Apparently, a 54 percent pass rate for Palm Beach County public school third-graders when it comes to reading is acceptable. How can anyone be satisfied with a 54 percent success rate? If this was a business and 46 percent of their products were unacceptable there would be wholesale employee dismissals. Furthermore, the article, “PBC 3rd graders’ reading scores drop for first time on revamped state exam,” (May 25), explains that a passing grade is a two (2). This apparently is on a scale of 1-to-5 with 5 being an ‘A’, 4 a ‘B’, 3 a ‘C’, 2 a “D” and 1 an “F”. Please tell me why a billion-dollar entity like the school district strives to obtain a “D”? Are we so oblivious to who is failing . . . could it be the system and all the innovations constantly injected into the learning curriculum? Or perhaps, too much time is devoted to testing at the expense of instructional hours? If the students cannot learn to read well, then how can reading become a tool for learning?
Philip Meadow, Lake Worth
DeSantis right to sign
toll roads bill for growth
The Post’ Sunday editorial — “DeSantis goes wrong way on environment with toll road to nowhere,” (May 26) — deserves another point of view, especially in light of Florida’s population growth over the last eight years, an increase of 2.5 million people. Creating infrastructure corridors for multi-modal transportation, communications and utilities will minimize environmental disruption/damage as opposed to piecemeal construction of those systems over the long-term.
Past experience with “roads to nowhere” such as Florida’s Turnpike and the Sawgrass Expressway (huge successes) and Palm Beach County’s East-West Expressway and Sawgrass Northward Expansion (regrettable failures, as shown by current needs, due to misplaced opposition and lack of execution) demonstrates the need for forward-thinking planning and action.
The diversion of funds from General Revenue is actually redirection of infrastructure-related revenue (licensing fees), which should have been used to support transportation in the first place.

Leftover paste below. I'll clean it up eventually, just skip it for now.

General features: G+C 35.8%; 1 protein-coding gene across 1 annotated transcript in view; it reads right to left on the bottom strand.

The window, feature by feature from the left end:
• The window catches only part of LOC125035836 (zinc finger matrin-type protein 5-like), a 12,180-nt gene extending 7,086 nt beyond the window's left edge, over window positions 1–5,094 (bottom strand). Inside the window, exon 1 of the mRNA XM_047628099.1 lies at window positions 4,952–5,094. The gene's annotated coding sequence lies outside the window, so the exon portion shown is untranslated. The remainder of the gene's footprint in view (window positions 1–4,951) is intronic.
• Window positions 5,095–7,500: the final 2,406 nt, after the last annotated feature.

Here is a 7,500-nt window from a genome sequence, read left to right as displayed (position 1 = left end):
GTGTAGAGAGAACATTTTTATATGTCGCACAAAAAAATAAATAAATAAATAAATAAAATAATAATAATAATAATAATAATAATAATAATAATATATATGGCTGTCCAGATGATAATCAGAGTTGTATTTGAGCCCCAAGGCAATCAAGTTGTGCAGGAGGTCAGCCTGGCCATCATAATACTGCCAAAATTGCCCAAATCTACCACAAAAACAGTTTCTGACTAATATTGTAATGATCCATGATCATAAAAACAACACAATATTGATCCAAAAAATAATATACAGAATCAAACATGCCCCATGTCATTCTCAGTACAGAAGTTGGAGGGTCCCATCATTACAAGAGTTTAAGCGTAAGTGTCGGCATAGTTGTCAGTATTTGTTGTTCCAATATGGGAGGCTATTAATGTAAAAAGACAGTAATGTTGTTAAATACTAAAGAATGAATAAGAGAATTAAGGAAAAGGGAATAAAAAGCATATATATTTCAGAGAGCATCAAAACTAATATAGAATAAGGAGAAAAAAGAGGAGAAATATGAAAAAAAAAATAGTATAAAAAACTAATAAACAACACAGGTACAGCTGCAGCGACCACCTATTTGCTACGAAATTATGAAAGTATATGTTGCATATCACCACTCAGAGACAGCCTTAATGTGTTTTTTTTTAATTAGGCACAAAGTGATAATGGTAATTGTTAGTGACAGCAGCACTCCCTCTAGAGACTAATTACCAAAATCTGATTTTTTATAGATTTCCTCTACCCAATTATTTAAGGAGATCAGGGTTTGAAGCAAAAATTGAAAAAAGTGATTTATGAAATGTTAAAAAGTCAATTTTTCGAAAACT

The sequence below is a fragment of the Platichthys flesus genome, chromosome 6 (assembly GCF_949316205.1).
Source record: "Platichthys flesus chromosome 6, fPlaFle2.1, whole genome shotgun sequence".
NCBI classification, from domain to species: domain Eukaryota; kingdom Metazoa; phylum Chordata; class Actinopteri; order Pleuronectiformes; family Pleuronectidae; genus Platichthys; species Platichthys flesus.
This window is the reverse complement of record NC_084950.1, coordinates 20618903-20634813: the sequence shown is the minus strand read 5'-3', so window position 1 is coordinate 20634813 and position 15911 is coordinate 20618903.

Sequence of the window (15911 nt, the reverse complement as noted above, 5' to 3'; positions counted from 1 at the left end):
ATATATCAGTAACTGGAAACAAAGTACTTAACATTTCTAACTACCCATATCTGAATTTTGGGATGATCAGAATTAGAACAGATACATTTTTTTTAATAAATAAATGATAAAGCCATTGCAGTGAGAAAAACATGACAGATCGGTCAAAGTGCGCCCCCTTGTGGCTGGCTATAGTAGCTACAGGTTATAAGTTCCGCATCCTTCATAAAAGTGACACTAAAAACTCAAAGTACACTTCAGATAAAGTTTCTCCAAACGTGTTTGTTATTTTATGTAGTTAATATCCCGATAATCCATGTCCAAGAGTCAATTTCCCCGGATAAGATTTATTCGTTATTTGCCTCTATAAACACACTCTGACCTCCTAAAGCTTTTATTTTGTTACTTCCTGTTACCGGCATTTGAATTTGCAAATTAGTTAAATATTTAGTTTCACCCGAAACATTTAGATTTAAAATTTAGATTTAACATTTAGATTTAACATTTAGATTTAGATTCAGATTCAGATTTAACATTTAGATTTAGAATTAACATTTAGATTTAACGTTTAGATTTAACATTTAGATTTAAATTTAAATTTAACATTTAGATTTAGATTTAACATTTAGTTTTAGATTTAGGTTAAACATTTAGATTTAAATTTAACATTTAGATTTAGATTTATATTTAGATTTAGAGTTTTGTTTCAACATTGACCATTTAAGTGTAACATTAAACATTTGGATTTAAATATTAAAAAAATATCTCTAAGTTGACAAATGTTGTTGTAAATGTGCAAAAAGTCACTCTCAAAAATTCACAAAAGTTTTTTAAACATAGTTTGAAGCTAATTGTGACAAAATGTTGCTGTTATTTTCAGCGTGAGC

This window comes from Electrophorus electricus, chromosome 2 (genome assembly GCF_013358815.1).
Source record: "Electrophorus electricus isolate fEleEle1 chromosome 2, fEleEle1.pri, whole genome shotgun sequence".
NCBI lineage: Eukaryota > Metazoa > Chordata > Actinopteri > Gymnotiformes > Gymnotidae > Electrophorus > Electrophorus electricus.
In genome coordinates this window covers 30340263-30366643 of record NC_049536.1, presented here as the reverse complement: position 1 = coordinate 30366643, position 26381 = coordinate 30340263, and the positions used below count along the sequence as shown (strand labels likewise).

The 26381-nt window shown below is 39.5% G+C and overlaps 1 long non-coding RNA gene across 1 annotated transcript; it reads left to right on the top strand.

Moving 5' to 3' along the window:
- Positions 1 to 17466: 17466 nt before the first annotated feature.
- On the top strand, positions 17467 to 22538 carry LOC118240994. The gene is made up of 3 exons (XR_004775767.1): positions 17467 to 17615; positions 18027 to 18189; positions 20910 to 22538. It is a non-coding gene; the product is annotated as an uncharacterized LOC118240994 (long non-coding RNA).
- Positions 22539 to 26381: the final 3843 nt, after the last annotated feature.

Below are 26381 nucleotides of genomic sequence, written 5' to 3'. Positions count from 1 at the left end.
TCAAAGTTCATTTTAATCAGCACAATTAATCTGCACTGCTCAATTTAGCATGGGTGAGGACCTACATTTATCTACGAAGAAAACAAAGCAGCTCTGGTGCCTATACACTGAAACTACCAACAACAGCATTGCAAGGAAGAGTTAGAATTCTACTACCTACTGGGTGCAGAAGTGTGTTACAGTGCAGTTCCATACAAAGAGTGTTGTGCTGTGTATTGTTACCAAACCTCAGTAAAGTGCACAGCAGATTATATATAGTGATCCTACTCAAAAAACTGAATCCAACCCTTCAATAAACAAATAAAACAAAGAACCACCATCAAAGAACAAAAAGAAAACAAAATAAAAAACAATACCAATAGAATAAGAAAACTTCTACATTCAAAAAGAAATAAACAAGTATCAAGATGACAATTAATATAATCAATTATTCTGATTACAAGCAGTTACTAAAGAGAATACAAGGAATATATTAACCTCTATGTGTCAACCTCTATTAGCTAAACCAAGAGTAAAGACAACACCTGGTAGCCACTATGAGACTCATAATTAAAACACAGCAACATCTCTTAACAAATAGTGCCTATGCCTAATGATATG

The comparison of Gov. Ron DeSantis to Teddy Roosevelt is more appropriate than inferred. As the editorial pointed out, both took actions to greatly benefit the environment. What wasn’t mentioned was that both also took major steps to facilitate huge projects (Roosevelt, the Panama Canal; and DeSantis, the multi-use corridors) whose environmental impacts were, and are well-justified by the benefits to be derived from their execution.
Don Goddeau, West Palm Beach
Climate change, sea level rise
confirmed by science, facts
This is a fraught time for truth in the world. A Sunday letter promulgated the opinion that global warming is not the result of human activity: “… fraudulent publications pushing for climate change and global taxation use gullible, deceived socialists as their pawns.” The writer incredibly described rising carbon-dioxide levels as benign, and even desirable.
This is simply not true. The American Association for the Advancement of Science, the world’s largest general scientific society, declares global climate change caused by human activity is occurring now and is a growing threat to society. NASA has published a consensus among 18 top American scientific associations agreeing that global warming is a serious threat and attributable to human industrial emissions. That report lists 200 worldwide scientific organizations holding the position that climate change is caused by human activity.
Palm Beach County has joined neighbor South Florida coastal counties to draft a Regional Climate Change Compact which forecasts significant sea level rise long-term in the absence of dramatic reductions in greenhouse gases.
The war on truth is a real war with world-altering consequences.
Dave McBride, Boynton Beach